Domain and Range  Examples  Domain and Range of a Function
What are Domain and Range?
In simple terms, domain and range coorespond with different values in in contrast to one another. For example, let's check out grade point averages of a school where a student receives an A grade for a cumulative score of 91  100, a B grade for a cumulative score of 81  90, and so on. Here, the grade changes with the result. In mathematical terms, the result is the domain or the input, and the grade is the range or the output.
Domain and range could also be thought of as input and output values. For example, a function could be specified as a machine that catches respective objects (the domain) as input and produces certain other pieces (the range) as output. This can be a machine whereby you might buy several treats for a respective quantity of money.
Here, we discuss the basics of the domain and the range of mathematical functions.
What are the Domain and Range of a Function?
In algebra, the domain and the range cooresponds to the xvalues and yvalues. For instance, let's view the coordinates for the function f(x) = 2x: (1, 2), (2, 4), (3, 6), (4, 8).
Here the domain values are all the x coordinates, i.e., 1, 2, 3, and 4, whereas the range values are all the y coordinates, i.e., 2, 4, 6, and 8.
The Domain of a Function
The domain of a function is a set of all input values for the function. To clarify, it is the set of all xcoordinates or independent variables. For example, let's take a look at the function f(x) = 2x + 1. The domain of this function f(x) can be any real number because we can apply any value for x and get a corresponding output value. This input set of values is required to find the range of the function f(x).
However, there are certain terms under which a function must not be stated. For example, if a function is not continuous at a particular point, then it is not specified for that point.
The Range of a Function
The range of a function is the group of all possible output values for the function. To be specific, it is the group of all ycoordinates or dependent variables. For example, working with the same function y = 2x + 1, we might see that the range is all real numbers greater than or equal to 1. Regardless of the value we apply to x, the output y will continue to be greater than or equal to 1.
Nevertheless, just as with the domain, there are specific terms under which the range may not be specified. For instance, if a function is not continuous at a particular point, then it is not stated for that point.
Domain and Range in Intervals
Domain and range could also be classified via interval notation. Interval notation indicates a set of numbers applying two numbers that identify the bottom and upper boundaries. For instance, the set of all real numbers among 0 and 1 might be classified working with interval notation as follows:
(0,1)
This means that all real numbers more than 0 and lower than 1 are included in this group.
Similarly, the domain and range of a function can be classified using interval notation. So, let's consider the function f(x) = 2x + 1. The domain of the function f(x) might be identified as follows:
(∞,∞)
This means that the function is defined for all real numbers.
The range of this function could be identified as follows:
(1,∞)
Domain and Range Graphs
Domain and range might also be identified with graphs. So, let's consider the graph of the function y = 2x + 1. Before charting a graph, we must discover all the domain values for the xaxis and range values for the yaxis.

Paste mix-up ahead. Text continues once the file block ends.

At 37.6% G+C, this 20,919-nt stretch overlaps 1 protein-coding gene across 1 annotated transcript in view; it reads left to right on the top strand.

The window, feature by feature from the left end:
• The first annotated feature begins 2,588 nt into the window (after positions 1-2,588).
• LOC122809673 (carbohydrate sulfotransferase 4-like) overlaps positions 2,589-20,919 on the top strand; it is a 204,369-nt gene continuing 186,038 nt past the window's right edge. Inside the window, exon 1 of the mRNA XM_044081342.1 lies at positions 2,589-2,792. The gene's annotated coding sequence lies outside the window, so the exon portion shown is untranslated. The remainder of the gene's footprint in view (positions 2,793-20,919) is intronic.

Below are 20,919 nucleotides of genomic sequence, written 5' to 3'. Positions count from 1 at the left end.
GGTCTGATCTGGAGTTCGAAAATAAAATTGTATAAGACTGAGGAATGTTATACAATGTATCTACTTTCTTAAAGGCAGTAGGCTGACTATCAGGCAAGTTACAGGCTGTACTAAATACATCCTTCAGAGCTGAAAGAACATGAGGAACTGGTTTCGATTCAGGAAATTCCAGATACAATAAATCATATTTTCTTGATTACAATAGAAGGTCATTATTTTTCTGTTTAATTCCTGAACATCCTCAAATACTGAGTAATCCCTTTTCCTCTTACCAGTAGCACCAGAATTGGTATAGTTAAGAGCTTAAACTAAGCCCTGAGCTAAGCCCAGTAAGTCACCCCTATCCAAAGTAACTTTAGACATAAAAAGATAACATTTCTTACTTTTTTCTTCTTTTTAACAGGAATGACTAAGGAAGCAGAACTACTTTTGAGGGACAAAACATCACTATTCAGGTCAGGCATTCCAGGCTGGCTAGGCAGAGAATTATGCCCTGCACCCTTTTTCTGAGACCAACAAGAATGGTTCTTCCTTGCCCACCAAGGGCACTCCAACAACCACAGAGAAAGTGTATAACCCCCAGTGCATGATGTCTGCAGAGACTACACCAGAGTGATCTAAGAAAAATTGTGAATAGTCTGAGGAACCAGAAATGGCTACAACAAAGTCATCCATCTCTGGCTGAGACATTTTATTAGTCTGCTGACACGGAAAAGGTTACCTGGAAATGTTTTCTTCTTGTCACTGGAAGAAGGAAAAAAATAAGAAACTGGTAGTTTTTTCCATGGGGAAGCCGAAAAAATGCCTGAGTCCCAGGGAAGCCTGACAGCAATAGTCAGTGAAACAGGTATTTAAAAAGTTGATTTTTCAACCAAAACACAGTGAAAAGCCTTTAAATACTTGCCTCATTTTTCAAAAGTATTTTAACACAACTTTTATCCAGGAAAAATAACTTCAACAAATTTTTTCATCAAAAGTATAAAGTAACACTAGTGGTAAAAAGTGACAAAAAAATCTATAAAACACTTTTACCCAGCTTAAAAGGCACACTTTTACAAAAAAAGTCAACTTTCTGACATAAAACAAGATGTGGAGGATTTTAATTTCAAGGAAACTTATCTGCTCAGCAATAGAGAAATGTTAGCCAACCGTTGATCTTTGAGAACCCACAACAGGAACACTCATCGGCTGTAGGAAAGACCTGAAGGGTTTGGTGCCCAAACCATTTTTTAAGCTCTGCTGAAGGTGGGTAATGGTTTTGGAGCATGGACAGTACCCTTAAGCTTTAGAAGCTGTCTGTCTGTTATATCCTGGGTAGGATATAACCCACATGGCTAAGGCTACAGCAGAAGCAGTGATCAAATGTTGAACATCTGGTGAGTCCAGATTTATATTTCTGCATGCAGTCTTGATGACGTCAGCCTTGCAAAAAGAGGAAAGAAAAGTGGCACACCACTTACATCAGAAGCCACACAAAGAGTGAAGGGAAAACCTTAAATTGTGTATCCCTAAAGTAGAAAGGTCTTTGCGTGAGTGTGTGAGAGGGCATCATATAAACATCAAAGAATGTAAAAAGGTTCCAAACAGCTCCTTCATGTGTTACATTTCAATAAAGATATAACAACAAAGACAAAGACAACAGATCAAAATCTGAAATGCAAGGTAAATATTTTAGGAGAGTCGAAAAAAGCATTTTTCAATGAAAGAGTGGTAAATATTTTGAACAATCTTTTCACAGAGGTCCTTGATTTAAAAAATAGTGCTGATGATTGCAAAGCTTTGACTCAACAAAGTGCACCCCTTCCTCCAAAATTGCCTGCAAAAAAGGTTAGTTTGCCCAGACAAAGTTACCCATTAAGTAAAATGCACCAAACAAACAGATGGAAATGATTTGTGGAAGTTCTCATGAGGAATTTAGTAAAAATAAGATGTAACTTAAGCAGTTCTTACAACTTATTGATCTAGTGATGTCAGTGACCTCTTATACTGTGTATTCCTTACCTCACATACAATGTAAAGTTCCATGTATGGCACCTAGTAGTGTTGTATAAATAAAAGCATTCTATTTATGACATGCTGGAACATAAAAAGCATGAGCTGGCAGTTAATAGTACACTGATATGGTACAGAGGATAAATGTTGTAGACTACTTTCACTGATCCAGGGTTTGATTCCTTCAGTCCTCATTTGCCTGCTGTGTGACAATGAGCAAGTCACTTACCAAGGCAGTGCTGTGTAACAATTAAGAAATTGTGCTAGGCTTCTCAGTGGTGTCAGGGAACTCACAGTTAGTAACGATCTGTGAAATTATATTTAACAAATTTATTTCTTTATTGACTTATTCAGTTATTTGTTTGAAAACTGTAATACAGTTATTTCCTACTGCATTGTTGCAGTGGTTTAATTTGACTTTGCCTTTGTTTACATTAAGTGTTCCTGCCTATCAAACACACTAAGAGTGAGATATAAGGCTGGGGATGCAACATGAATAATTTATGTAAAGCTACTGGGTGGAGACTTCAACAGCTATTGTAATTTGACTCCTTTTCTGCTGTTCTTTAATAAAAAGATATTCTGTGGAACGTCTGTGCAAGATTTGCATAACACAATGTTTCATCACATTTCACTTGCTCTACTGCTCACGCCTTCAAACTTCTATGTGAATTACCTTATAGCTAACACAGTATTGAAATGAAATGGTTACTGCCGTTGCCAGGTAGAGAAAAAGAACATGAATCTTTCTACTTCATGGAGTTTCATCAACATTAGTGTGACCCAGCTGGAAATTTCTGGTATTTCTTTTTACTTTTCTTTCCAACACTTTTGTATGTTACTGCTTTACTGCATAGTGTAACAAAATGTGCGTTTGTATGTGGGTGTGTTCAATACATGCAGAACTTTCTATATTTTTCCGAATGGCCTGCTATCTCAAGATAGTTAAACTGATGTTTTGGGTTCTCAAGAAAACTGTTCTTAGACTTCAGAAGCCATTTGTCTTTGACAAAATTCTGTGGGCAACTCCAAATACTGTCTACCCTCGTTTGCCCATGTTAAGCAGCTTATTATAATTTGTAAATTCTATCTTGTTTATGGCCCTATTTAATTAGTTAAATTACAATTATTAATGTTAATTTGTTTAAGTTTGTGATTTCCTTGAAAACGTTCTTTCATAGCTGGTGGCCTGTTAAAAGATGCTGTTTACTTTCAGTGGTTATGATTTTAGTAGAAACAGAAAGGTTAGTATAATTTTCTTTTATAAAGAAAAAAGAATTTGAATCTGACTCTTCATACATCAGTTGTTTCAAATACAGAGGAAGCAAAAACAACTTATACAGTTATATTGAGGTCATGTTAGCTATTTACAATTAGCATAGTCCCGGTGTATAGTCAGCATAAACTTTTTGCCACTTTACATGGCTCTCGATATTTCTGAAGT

Here are the coordinates: (0, 1), (1, 3), (2, 5), (3, 7). Once we graph these points on a coordinate plane, it will look like this:
As we could watch from the graph, the function is specified for all real numbers. This means that the domain of the function is (∞,∞).
The range of the function is also (1,∞).
This is because the function generates all real numbers greater than or equal to 1.
How do you find the Domain and Range?
The process of finding domain and range values differs for different types of functions. Let's watch some examples:
For Absolute Value Function
An absolute value function in the form y=ax+b is specified for real numbers. For that reason, the domain for an absolute value function contains all real numbers. As the absolute value of a number is nonnegative, the range of an absolute value function is y ∈ R  y ≥ 0.
The domain and range for an absolute value function are following:

Domain: R

Range: [0, ∞)
For Exponential Functions
An exponential function is written as y = ax, where a is greater than 0 and not equal to 1. For that reason, each real number could be a possible input value. As the function only delivers positive values, the output of the function contains all positive real numbers.
The domain and range of exponential functions are following:

Domain = R

Range = (0, ∞)
For Trigonometric Functions
For sine and cosine functions, the value of the function varies between 1 and 1. In addition, the function is specified for all real numbers.
The domain and range for sine and cosine trigonometric functions are:

Domain: R.

Range: [1, 1]
Take a look at the table below for the domain and range values for all trigonometric functions:
For Square Root Functions
A square root function in the form y= √(ax+b) is stated only for x ≥ b/a. Therefore, the domain of the function contains all real numbers greater than or equal to b/a. A square function will consistently result in a nonnegative value. So, the range of the function contains all nonnegative real numbers.
The domain and range of square root functions are as follows:

Domain: [b/a,∞)

Range: [0,∞)
Practice Examples on Domain and Range
Discover the domain and range for the following functions:

y = 4x + 3

y = √(x+4)

y = 5x

y= 2 √(3x+2)

y = 48
Let Grade Potential Help You Master Functions
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